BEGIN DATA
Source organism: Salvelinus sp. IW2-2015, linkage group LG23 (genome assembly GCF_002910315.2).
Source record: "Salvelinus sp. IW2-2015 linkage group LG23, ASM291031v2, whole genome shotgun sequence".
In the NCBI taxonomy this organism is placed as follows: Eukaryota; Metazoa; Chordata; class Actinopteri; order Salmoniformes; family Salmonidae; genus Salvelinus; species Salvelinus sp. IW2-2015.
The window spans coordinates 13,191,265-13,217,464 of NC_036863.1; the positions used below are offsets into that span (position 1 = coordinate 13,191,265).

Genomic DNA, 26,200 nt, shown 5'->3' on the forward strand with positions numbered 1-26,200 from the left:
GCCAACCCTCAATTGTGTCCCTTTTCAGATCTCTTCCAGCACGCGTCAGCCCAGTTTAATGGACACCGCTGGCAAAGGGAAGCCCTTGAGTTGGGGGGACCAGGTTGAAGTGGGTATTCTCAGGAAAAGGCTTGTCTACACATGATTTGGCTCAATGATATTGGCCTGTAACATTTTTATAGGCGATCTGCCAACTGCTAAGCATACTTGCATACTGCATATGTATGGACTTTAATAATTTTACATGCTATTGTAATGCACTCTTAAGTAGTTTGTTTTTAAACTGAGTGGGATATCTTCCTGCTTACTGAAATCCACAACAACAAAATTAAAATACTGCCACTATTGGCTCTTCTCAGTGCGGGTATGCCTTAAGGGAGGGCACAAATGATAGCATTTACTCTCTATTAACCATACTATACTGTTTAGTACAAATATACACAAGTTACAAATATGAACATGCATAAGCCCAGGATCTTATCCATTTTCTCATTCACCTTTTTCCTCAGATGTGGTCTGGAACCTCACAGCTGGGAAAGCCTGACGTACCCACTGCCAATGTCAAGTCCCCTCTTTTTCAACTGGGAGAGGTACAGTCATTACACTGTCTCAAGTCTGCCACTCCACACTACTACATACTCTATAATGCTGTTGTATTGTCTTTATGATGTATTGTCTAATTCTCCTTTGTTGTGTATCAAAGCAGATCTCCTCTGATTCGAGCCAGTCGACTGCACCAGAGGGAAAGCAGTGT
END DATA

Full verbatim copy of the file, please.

Source organism: Salvelinus sp. IW2-2015, linkage group LG23 (genome assembly GCF_002910315.2).
Source record: "Salvelinus sp. IW2-2015 linkage group LG23, ASM291031v2, whole genome shotgun sequence".
In the NCBI taxonomy this organism is placed as follows: Eukaryota; Metazoa; Chordata; class Actinopteri; order Salmoniformes; family Salmonidae; genus Salvelinus; species Salvelinus sp. IW2-2015.
The window spans coordinates 13,191,265-13,217,464 of NC_036863.1; the positions used below are offsets into that span (position 1 = coordinate 13,191,265).

Genomic DNA, 26,200 nt, shown 5'->3' on the forward strand with positions numbered 1-26,200 from the left:
GCCAACCCTCAATTGTGTCCCTTTTCAGATCTCTTCCAGCACGCGTCAGCCCAGTTTAATGGACACCGCTGGCAAAGGGAAGCCCTTGAGTTGGGGGGACCAGGTTGAAGTGGGTATTCTCAGGAAAAGGCTTGTCTACACATGATTTGGCTCAATGATATTGGCCTGTAACATTTTTATAGGCGATCTGCCAACTGCTAAGCATACTTGCATACTGCATATGTATGGACTTTAATAATTTTACATGCTATTGTAATGCACTCTTAAGTAGTTTGTTTTTAAACTGAGTGGGATATCTTCCTGCTTACTGAAATCCACAACAACAAAATTAAAATACTGCCACTATTGGCTCTTCTCAGTGCGGGTATGCCTTAAGGGAGGGCACAAATGATAGCATTTACTCTCTATTAACCATACTATACTGTTTAGTACAAATATACACAAGTTACAAATATGAACATGCATAAGCCCAGGATCTTATCCATTTTCTCATTCACCTTTTTCCTCAGATGTGGTCTGGAACCTCACAGCTGGGAAAGCCTGACGTACCCACTGCCAATGTCAAGTCCCCTCTTTTTCAACTGGGAGAGGTACAGTCATTACACTGTCTCAAGTCTGCCACTCCACACTACTACATACTCTATAATGCTGTTGTATTGTCTTTATGATGTATTGTCTAATTCTCCTTTGTTGTGTATCAAAGCAGATCTCCTCTGATTCGAGCCAGTCGACTGCACCAGAGGGAAAGCAGTGT